Argentina’s Guti and his pianos

By industry boy

Electronic music producers are by and large a bunch of deviants, but even going by those standards Argentina’s Guti sure is one colourful reprobate.

As a child, Guti was a jazz pianist and did very well for a small boy from Buenos Aires. Then the teenage years hit, and, like all teenagers, he rebelled and ran off to join a rock band. But unlike most adolescent music projects, Jóvenes Pordioseros, or Young Beggars in English, happened to be hugely successful. The band achieved gold record status in Argentina and were singed to Warner Music, no less. Guti played keyboards in the band and for a while he lived like a rock god.

Then when that chapter of his life finally came to an end in 2009, Guti did what most rock stars never do and became an underground house music producer. Loco Dice was the first to notice Guti’s talents and signed him to his respected Desolat imprint.

Relocating to Dice’s hometown of Düsseldorf, which he describes as “a really nice small city,” Guti began quietly releasing juicy house rhythms full of Latino and jazz spirit. His album Patio de Juegos (Playground) dropped in March 2011 on Desolat to great acclaim, and he has been touring like an electronic music radical ever since.

He has also had releases on Luciano’s Cadenza, Davide Squillace’s Hideout, Guy Gerber’s Supplement Facts, and London’s Defected. And last week he dropped “Keep It” for Satoshi Tomiie’s SAW Recordings, his first solo single outside of Desolat since he was signed to the label in 2009.

“Keep It” is SAW Recordings’ most anticipated release in quite a while, not least because it features a remarkable remix from label boss Satoshi Tomiie, who hasn’t released any new music in a couple of years. There’s also an infectious, underground, drum-heavy house jam from Guti on the B-side, called “Bam!”

Tomiie’s “Keep It” remix is the first track to come out of his new studio. The Japanese house pioneer spent over 24 months building a new studio in his New York City apartment, which was finally completed last year. Tomiie will release more singles and remixes in 2012, including a collaboration with Melisma label boss and Cadenza contributor Dani Casarano.

Here, in this exclusive interview, Guti chats about his breakthrough 2011 year, his love for pianos, and his relationship with Satoshi Tomiie.

Guti, you seemed to have a big year last year!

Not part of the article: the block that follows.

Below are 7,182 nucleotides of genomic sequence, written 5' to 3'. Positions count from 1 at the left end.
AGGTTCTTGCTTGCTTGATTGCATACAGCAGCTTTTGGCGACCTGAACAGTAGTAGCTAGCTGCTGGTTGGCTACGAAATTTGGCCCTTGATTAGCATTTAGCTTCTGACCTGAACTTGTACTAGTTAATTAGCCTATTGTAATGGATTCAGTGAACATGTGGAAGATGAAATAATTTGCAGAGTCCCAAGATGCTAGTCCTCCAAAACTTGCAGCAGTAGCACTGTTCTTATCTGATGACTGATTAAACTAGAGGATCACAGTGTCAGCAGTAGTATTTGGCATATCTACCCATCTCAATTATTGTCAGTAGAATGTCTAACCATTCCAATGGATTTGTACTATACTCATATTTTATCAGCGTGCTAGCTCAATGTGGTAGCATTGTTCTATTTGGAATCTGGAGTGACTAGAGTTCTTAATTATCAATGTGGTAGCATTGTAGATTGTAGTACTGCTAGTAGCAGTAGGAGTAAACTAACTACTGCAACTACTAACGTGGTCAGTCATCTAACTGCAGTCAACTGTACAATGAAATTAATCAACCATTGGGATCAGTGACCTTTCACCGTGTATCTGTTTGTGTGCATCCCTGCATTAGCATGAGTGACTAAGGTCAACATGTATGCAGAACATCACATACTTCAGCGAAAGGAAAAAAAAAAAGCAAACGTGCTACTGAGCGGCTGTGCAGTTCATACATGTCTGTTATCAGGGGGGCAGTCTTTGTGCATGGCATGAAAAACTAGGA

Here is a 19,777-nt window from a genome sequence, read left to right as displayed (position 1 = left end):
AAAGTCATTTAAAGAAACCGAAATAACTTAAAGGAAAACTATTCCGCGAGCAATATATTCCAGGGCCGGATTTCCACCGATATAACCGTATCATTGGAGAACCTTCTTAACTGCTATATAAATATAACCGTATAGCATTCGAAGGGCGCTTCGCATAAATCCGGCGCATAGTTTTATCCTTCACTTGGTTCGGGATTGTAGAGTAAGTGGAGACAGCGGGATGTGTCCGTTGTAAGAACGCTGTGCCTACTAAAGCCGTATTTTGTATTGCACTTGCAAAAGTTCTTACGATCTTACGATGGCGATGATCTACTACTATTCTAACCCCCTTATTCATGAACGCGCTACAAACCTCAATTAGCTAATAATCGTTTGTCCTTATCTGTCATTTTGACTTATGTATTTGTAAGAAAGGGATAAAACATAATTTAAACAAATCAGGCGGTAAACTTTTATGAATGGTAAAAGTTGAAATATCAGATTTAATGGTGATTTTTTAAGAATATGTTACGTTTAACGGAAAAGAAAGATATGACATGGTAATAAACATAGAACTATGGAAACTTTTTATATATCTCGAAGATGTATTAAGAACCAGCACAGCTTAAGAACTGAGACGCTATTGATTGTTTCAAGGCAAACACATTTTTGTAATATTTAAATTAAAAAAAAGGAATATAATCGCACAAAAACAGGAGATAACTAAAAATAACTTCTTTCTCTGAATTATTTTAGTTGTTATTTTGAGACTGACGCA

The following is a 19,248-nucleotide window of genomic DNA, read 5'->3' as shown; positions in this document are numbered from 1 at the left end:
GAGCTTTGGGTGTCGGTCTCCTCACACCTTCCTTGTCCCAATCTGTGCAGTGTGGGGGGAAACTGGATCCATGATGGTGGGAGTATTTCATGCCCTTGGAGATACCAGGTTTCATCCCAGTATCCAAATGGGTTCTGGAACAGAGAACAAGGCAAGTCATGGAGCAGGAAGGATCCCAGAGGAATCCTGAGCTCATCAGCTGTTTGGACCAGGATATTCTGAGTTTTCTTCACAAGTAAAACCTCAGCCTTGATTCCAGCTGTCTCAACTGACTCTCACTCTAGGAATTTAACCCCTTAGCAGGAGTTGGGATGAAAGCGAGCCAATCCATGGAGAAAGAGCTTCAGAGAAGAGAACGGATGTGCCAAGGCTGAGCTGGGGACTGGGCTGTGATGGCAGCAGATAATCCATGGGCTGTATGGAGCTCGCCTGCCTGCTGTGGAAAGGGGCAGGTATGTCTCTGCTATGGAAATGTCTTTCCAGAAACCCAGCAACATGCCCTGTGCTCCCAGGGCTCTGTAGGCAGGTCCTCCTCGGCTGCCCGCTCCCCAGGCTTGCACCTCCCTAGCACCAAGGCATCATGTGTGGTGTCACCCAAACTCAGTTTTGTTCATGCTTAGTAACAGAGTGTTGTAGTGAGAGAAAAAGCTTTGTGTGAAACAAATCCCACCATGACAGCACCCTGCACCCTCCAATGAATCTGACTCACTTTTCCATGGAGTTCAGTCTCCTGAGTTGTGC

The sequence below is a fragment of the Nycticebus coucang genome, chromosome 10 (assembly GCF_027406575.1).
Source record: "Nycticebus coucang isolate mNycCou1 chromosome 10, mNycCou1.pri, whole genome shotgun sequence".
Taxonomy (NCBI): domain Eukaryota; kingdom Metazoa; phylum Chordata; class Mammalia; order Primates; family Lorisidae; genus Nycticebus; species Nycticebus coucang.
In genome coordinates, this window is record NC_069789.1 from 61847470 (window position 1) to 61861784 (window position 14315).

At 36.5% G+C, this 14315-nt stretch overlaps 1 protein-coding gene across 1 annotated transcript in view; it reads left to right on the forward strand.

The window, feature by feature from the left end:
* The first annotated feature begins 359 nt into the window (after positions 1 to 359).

Yes, 2011 was definitely the biggest year of my electronic music career so far. My album dropped in March, and I played everywhere, from South America to Australia, Asia, Europe, and Ibiza. I released some big records on Cadenza, Defected, and Crosstown Rebels. And now I begin the new year with this cool record on SAW Recordings, which makes me happy.

SAW’s Satoshi Tomiie is an amazing guy. Music is really important to him. I talk about music with him every day actually. With other DJs and producers, a lot of the time the conversations are about girls and money, but with Satoshi it’s just about music!

What kind of music things do you and Satoshi discuss?

It’s pretty funny. I first met Satoshi in 2003 when I was a full-on, young, and crazy kind of rock star. I was like 21 or 22 and out of control, and I went to go see him play at a big night here in Buenos Aires. In Argentina he really is a superstar because the first big parties we had in Buenos Aires were headlined by Satoshi and DJs like Sasha and John Digweed around 2002/2003.

And then randomly this summer I was in New York City playing a gig and he showed up. We started talking, he invited me to dinner, and since then we’ve been talking every day about music online. Because both of us are former pianists, we don’t want to forget the piano even though that’s not what we do now.

We send jazz music to each other every day. We don’t really talk about house music though, which in some ways is refreshing.

Do you still play the piano?

I don’t practice it any more, I just play it every day for fun. I’ve played piano for 25 years now so it’s a part of me. I would say I’m a blues pianist, but I don’t take it seriously. It’s just a language that I talk.

Who are some of your favourite pianists?

I love Oscar Peterson. He is amazing and he’s huge, like 2 meters tall and 150 kg! But he plays like an angel, with super fast hands. Every finger of his, is like two of my hands!

I like Michel Camilo too, which comes from my Latin blood. I like a lot of Latin music and salsa musicians like Willie Colón, but it’s too much work to be a pianist these days. It’s exhausting really. That’s why I’m a producer! Maybe when I’m 50 or 60 I will just play the piano.

Tell us more about those younger, rock-star days